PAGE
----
Dogs: Clinical efficacy was established in dermal infections (wounds and abscesses) associated with susceptible strains of Escherichia coli, Klebsiella pneumoniae, Proteus mirabilis , and Staphylococcus intermedius ; respiratory infections (pneumonia, tonsillitis, rhinitis) associated with susceptible strains of Escherichia coli and Staphylococcus aureus ; and urinary cystitis associated with susceptible strains of Escherichia coli, Proteus mirabilis , and Staphylococcus aureus.

Cats: Clinical efficacy was established in dermal infections (wounds and abscesses) associated with susceptible strains of Pasteurella multocida , Staphylococcus aureus , and Staphylococcus epidermidis.

CONTRAINDICATIONS:

Enrofloxacin is contraindicated in dogs and cats known to be hypersensitive to quinolones.

Dogs: Based on the studies discussed under the section on Animal Safety Summary, the use of enrofloxacin is contraindicated in small and medium breeds of dogs during the rapid growth phase (between 2 and 8 months of age). The safe use of enrofloxacin has not been established in large and giant breeds during the rapid growth phase. Large breeds may be in this phase for up to one year of age and the giant breeds for up to 18 months. In clinical field trials utilizing a daily oral dose of 5.0 mg/kg, there were no reports of lameness or joint problems in any breed. However, controlled studies with histological examination of the articular cartilage have not been conducted in the large or giant breeds.

ADVERSE REACTIONS:

Dogs: Two of the 270 (0.7%) dogs treated with enrofloxacin at 5.0 mg/kg per day in the clinical field studies exhibited side effects, which were apparently drug-related. These two cases of vomition were self-limiting.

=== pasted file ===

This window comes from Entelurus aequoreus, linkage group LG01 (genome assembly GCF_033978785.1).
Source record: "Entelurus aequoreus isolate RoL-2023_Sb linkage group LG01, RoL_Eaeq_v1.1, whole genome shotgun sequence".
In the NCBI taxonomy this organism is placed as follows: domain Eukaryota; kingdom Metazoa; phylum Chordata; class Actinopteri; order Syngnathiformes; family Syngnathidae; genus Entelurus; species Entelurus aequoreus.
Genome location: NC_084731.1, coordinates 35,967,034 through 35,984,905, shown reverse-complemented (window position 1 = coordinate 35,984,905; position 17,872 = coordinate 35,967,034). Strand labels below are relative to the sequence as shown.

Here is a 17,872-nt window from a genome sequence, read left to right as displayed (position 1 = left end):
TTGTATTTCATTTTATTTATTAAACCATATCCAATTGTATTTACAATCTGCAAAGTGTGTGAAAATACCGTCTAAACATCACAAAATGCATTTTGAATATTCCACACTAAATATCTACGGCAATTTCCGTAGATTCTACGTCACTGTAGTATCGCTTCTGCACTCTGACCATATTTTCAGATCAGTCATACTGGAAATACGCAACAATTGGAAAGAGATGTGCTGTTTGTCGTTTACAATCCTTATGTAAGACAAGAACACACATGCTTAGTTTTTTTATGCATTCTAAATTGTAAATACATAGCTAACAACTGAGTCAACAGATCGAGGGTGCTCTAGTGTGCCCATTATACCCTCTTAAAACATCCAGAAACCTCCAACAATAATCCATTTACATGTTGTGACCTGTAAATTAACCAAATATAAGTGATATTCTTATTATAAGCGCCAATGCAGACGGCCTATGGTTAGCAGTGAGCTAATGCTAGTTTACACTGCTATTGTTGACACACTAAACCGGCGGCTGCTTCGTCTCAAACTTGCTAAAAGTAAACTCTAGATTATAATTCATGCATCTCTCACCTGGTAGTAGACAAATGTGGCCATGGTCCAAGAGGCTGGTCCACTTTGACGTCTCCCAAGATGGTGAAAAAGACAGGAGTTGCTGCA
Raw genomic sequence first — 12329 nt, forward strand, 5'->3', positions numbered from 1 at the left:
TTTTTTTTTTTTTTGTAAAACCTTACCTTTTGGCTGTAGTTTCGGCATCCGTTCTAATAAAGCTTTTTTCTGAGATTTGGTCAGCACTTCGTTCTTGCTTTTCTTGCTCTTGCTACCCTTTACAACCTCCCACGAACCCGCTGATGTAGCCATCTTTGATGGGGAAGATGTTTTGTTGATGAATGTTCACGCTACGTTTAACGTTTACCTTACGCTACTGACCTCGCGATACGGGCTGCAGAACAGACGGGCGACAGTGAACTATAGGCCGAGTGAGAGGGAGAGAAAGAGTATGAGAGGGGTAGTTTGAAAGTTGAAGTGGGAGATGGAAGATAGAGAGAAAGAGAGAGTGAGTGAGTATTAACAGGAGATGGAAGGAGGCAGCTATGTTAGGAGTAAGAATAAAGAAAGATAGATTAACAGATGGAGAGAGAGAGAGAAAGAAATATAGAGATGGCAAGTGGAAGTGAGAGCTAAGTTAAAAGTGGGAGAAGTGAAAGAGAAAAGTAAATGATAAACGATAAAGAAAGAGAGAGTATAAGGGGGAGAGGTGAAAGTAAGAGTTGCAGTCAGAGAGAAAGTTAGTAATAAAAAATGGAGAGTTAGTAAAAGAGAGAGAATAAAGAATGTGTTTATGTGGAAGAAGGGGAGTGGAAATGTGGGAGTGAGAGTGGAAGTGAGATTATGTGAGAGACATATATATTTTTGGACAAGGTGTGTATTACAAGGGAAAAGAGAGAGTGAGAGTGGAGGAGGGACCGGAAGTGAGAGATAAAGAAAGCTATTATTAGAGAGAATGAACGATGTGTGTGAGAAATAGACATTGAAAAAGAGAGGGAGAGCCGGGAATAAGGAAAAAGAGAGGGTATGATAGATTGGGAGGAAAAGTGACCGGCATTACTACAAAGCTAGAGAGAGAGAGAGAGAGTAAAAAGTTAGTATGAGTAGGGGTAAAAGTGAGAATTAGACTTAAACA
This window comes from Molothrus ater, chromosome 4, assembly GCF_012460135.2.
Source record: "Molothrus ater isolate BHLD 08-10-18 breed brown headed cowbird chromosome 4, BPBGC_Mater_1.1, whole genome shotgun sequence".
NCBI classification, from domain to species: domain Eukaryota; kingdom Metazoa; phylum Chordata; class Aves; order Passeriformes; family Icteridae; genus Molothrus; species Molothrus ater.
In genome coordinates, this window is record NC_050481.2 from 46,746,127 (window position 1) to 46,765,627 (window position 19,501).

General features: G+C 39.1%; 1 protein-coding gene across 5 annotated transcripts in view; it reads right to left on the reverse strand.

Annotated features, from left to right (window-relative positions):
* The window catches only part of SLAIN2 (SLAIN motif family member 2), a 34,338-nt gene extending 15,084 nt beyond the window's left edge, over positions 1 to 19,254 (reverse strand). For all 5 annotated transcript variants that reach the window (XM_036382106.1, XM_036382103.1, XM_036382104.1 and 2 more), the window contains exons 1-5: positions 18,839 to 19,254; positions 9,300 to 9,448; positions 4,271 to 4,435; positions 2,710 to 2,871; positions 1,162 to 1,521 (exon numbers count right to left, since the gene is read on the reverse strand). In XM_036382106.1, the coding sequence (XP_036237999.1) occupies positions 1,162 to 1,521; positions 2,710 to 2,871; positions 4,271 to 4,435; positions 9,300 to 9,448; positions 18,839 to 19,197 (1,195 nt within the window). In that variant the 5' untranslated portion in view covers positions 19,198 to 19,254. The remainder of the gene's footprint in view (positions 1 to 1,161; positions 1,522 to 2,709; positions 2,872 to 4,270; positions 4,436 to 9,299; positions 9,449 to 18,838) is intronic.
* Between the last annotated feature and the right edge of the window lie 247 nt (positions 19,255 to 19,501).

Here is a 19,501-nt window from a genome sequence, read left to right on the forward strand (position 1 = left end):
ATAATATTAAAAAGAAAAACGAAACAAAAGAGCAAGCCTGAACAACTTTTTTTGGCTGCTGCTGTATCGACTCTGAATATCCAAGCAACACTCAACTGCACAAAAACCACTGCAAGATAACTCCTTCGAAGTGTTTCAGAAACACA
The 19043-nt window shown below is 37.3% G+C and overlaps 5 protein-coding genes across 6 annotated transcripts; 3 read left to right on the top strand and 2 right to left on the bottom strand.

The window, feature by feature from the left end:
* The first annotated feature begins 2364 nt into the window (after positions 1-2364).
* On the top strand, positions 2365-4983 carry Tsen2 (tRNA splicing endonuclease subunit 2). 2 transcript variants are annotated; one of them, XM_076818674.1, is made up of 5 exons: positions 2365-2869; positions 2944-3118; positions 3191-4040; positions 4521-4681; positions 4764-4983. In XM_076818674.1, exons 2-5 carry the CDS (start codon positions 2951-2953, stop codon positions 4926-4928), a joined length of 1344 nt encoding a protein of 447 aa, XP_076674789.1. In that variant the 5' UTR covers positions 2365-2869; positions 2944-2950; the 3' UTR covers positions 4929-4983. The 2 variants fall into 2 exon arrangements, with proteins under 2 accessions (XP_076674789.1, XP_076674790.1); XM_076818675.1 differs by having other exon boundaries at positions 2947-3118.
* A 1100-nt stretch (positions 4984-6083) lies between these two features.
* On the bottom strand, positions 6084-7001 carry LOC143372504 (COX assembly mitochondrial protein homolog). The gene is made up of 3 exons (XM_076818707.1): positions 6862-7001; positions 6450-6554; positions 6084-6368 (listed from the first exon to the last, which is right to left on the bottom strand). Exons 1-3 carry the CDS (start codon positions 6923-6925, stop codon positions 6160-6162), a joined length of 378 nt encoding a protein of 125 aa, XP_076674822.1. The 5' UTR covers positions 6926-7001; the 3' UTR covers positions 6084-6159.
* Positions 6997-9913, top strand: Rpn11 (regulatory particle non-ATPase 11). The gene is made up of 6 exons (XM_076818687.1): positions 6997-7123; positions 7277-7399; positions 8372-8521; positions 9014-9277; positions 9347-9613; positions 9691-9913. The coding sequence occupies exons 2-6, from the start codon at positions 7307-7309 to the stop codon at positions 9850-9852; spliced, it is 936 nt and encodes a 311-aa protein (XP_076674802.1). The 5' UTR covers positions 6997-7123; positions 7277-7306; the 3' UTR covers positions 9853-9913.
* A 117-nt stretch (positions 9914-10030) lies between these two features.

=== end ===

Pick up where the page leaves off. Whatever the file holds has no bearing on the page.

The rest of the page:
Post-Approval Experience: The following adverse experiences, although rare, are based on voluntary postapproval adverse drug experience reporting. The categories of reactions are listed in decreasing order of frequency by body system.

Gastrointestinal: anorexia, diarrhea, vomiting, elevated liver enzymes

Neurologic: ataxia, seizures

Behavioral: depression, lethargy, nervousness

Cats: No drug-related side effects were reported in 124 cats treated with enrofloxacin at 5.0 mg/kg per day for 10 days in clinical field studies.

Post-Approval Experience: The following adverse experiences, although rare, are based on voluntary postapproval adverse drug experience reporting. The categories of reactions are listed in decreasing order of frequency by body system.

Ocular: Mydriasis, retinal degeneration (retinal atrophy, attenuated retinal vessels, and hyperreflective tapeta have been reported), loss of vision. Mydriasis may be an indication of impending or existing retinal changes.

Gastrointestinal: vomiting, anorexia, elevated liver enzymes, diarrhea

Neurologic: ataxia, seizures

Behavioral: depression, lethargy, vocalization, aggression

To report suspected adverse drug events, for technical assistance or to obtain a copy of the Safety Data Sheet, contact Covetrus North America at (855) 724-3461. For additional information about adverse drug experience reporting for animal drugs, contact FDA at 1-888-FDA-VETS or http://www.fda.gov/reportanimalae.

ANIMAL SAFETY SUMMARY: